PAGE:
Here’s an example that illustrates the importance of gathering customer feedback.
Let’s say you are a scientist that has spent the last two years developing a new commercial quick-drying spray paint. Your team has allocated significant time and resources to develop a quick-dry spray paint, which you’ve decided will be your star product over your “normal” commercial spray paint, which you have sold for the last 25 years. Your original product has a solid reputation and receives good reviews on its consistency and shine, so you have faith that all the time spent on this new product will have the same appeal.
Because you are excited about your new product, you start to only focus on what’s new about it. It’s easy to forget that what customers originally liked about your spray paint was how even the coats were, and how shiny the paint was once it dried. Since you’ve put energy into the new “quick dry” focus, you may not have ensured that the new paint is just as consistent and shiny as the normal product line.
As a result, for a product launch that you think will help your company double its profits and become the leader in commercial spray paint, it backfires because people weren’t looking to your brand for quick-drying paint. They wanted consistent coverage that looked professional. As a result, customers are now upset and feel like you have changed for no reason other than innovation.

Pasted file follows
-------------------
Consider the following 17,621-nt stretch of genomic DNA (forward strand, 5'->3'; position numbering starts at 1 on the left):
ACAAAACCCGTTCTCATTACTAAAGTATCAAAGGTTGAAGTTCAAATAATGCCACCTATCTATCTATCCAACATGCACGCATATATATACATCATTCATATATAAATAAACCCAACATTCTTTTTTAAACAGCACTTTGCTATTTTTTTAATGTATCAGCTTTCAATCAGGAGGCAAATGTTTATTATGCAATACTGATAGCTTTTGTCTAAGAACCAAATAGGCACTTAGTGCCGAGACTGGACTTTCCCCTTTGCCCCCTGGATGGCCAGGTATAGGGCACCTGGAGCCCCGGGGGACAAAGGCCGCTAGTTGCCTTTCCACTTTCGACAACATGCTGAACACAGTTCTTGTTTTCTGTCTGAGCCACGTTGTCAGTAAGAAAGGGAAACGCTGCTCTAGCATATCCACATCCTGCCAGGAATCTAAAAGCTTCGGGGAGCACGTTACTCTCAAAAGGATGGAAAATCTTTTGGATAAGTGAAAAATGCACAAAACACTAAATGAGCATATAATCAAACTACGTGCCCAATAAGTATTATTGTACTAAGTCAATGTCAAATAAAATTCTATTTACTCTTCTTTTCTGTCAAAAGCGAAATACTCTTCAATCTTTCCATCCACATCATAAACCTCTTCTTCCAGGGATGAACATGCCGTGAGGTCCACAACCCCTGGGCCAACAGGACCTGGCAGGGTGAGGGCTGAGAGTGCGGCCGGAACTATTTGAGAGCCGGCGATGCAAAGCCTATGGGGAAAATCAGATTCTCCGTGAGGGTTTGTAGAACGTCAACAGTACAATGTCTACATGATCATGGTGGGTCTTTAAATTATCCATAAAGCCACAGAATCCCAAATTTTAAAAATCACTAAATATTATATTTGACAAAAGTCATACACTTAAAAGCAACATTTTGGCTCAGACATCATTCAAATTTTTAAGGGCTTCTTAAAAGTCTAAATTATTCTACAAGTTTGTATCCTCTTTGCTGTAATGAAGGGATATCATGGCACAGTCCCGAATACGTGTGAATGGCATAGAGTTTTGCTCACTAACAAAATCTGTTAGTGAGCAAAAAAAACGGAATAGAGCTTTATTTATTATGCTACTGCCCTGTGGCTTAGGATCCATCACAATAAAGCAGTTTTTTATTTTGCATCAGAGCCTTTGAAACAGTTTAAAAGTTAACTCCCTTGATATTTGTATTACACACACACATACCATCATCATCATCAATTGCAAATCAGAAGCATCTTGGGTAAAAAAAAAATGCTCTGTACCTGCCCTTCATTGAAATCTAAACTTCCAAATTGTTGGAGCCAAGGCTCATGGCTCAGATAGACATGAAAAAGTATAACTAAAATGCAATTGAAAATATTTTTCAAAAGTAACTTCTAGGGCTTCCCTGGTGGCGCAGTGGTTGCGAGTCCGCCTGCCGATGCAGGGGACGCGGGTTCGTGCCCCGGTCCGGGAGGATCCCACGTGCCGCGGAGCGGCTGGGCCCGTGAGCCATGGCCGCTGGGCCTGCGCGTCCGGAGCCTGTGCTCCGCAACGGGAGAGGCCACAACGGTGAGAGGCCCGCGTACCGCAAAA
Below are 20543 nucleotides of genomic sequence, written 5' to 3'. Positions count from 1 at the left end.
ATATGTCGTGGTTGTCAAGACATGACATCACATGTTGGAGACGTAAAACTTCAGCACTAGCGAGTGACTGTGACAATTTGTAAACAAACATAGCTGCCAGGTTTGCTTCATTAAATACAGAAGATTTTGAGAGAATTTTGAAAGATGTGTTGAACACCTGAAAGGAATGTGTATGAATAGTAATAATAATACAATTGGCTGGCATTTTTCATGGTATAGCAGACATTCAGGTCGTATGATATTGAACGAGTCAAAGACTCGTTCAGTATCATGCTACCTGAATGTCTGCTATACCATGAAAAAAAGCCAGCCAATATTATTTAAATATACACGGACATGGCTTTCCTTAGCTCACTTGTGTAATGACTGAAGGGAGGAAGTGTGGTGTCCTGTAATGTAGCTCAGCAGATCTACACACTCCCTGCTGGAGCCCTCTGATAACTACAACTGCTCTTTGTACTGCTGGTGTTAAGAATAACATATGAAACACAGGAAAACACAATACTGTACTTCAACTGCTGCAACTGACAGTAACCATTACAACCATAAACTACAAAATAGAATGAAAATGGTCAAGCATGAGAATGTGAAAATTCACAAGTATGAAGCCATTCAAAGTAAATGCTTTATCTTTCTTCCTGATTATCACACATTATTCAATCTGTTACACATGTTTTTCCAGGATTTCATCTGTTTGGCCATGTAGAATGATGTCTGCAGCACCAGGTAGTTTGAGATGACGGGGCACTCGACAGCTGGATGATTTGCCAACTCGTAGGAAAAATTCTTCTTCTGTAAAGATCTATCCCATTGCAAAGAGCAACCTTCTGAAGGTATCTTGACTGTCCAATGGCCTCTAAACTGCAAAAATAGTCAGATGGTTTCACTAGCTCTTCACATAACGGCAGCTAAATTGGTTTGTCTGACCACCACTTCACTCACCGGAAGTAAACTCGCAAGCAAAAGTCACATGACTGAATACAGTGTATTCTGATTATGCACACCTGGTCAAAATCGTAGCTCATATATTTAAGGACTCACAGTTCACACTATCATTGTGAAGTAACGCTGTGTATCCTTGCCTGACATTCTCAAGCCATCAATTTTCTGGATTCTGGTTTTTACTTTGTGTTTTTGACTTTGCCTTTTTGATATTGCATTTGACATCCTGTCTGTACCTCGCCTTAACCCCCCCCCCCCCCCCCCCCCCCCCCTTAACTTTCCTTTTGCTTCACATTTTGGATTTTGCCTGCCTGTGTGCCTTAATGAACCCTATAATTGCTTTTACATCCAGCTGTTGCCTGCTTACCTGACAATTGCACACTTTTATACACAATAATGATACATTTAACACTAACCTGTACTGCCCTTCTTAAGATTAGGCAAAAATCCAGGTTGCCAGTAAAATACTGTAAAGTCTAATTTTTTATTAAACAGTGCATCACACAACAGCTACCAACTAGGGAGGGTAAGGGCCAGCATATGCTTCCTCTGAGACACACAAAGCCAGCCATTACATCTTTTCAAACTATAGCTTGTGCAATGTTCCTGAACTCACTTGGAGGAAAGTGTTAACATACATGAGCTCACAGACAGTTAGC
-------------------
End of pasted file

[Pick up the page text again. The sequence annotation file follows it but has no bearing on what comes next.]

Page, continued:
This is why getting customer feedback about what they want, instead of what your team feels they should want, is so crucial for brands.
Here are some ways that customer feedback is helpful specifically for B2B content marketing:
- Reviews and Testimonials: Utilize your focus groups or customer surveys to gather reviews and testimonials about your products or services. Ask customers what they love and what they hate. It may be the opposite of what you were expecting. Take what they struggle with and turn it into tutorial content. Take what they love and promote content about that topic (once it’s created) since you know customers are already pleased with it. Creating content about polarizing topics (hate versus love) is always good for social media, website traffic, and engagement.
- Ask Your Audience for Tips: In addition to their love and dislikes of your offerings, they may be using your products or software in a completely new way. Ask for their feedback on what they use your company for most and then create content around those new suggestions. Just because something isn’t used the way it was intended, doesn’t mean it doesn’t work, as long as it’s still safe and legal!
It can be uncomfortable to admit that your content is stale. After all, acknowledging it means that you’ll have to do something about it. But consider getting customer feedback, researching how people really search for products in your industry, and letting other colleagues pitch in can help you take content from boring to useful, fresh, and worth the read.
Images from Pixabay.